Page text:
VIENNA (Reuters) - Austria’s new Chancellor Christian Kern on Thursday proposed a ‘New Deal’ to boost private-public investment in the country, which is struggling to keep within EU deficit limits while economic growth remains sluggish.
Kern, a Social Democrat and former head of Austria’s state-owned railways, became chancellor on Tuesday after his predecessor Werner Faymann resigned amid a party revolt triggered by an embarrassing defeat in presidential elections.
“We simply cannot afford no economic growth, even more unemployment, even more debt. That’s why I propose to our (conservative) partners in the government that we create a project that one could describe as a ‘New Deal’,” Kern said during his inaugural address to parliament.
“A decisive (element is) to boost in the short term the will of private investors and entrepreneurs to invest,” Kern said without giving specifics. Joining up private and public investments was crucial, he added.
Kern singled out the machinery, automotive and energy sectors as Austria’s best bets for generating growth.
“We need as much market as possible and as much state as necessary. We know that the idea of free entrepreneurship, which based on ingenuity creates products that get developed as if by magic, is of course a complete illusion.”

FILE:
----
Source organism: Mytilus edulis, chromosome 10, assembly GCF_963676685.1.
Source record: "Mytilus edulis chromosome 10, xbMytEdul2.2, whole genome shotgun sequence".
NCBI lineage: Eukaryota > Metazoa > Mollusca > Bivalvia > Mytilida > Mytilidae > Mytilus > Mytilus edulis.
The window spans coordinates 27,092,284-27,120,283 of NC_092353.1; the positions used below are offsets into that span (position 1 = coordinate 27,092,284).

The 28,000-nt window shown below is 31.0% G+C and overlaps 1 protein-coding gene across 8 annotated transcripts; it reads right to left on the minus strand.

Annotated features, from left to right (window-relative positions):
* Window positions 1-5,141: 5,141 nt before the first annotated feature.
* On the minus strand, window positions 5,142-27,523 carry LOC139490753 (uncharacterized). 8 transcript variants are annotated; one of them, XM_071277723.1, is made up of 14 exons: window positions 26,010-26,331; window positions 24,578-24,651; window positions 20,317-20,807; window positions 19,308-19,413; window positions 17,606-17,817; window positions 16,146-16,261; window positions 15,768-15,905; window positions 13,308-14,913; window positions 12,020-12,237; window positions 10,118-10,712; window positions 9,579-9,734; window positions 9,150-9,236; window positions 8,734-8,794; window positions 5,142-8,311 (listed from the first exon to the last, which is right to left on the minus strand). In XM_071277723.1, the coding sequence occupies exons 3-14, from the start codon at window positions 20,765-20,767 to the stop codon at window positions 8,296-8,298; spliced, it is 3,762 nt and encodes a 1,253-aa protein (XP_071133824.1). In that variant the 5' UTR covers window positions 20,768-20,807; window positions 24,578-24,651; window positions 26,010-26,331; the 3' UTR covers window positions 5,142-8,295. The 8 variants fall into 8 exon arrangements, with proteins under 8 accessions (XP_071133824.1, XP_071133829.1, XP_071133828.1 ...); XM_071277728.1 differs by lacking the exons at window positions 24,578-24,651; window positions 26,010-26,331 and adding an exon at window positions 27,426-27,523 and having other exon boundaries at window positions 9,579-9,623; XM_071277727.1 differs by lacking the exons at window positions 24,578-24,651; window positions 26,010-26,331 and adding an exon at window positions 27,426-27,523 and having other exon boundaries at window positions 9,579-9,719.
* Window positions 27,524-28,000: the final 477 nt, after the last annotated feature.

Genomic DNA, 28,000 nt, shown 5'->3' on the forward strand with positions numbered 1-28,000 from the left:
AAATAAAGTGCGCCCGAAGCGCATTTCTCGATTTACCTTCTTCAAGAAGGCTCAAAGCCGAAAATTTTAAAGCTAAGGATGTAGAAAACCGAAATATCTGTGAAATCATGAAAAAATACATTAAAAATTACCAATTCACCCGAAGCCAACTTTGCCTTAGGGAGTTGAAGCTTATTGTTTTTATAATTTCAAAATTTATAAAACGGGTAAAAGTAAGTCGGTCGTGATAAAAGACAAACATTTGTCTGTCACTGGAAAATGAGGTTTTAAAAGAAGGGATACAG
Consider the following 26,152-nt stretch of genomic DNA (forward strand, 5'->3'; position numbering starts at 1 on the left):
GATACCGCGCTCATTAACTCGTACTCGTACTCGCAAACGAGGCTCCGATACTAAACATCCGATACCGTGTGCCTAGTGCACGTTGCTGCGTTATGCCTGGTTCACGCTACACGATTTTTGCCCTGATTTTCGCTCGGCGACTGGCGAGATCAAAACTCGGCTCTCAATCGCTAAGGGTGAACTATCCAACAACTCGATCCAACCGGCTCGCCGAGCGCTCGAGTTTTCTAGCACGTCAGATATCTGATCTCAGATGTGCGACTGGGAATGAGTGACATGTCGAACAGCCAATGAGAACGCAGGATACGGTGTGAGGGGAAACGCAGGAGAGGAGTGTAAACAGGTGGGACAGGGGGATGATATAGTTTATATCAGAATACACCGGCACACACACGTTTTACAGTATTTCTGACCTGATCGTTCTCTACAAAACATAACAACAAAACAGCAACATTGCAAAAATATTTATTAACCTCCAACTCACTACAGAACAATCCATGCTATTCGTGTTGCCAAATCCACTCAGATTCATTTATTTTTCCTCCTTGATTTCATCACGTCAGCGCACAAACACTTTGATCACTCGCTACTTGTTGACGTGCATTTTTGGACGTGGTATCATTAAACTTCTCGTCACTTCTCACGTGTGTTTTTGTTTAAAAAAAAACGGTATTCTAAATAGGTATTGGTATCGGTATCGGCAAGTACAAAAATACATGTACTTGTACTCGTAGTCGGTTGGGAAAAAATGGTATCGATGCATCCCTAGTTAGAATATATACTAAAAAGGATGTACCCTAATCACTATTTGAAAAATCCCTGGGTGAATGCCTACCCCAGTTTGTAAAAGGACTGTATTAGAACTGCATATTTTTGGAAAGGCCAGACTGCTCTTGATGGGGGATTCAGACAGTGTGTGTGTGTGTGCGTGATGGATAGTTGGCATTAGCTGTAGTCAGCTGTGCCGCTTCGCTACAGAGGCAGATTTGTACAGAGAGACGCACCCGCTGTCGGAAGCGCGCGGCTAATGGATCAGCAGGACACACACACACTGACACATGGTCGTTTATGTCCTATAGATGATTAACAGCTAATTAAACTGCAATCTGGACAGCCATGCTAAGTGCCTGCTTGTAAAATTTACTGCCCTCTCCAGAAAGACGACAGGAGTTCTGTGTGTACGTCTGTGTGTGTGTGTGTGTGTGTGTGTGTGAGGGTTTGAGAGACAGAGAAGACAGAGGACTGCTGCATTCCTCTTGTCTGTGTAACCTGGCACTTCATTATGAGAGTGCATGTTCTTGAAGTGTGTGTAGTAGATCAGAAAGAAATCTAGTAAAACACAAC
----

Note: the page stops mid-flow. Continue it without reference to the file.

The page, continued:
Kern’s People Party coalition partners have made it a condition for the survival of the government to weed through Austria’s sprawling bureaucracy, make working hours regulations more flexible and stick to a tough line on migrants.
Some Austrian entrepreneurs, including the chief executive of steel group Voestalpine, Wolfgang Eder, have for years moaned about the lack of incentives for companies like his to keep investing in Austria and Europe.
Kern said there was little point in creating jobs that do not pay a living wage, but he had no interest in jeopardizing the coalition as snap elections would most likely propel the far-right Freedom Party (FPO) into the chancellery.
FPO presidential candidate Norbert Hofer is close to victory over his independent rival in Sunday’s run-off vote, which would make him the first far-right head of state elected by a European Union country.
Austria, a country of 8.7 million people in which 90,000 asylum claims were made last year, plans to use an exemption for migrant-related costs this year to make sure it stays within EU budget deficit limits.
Reporting by Shadia Nasralla; Editing by Catherine Evans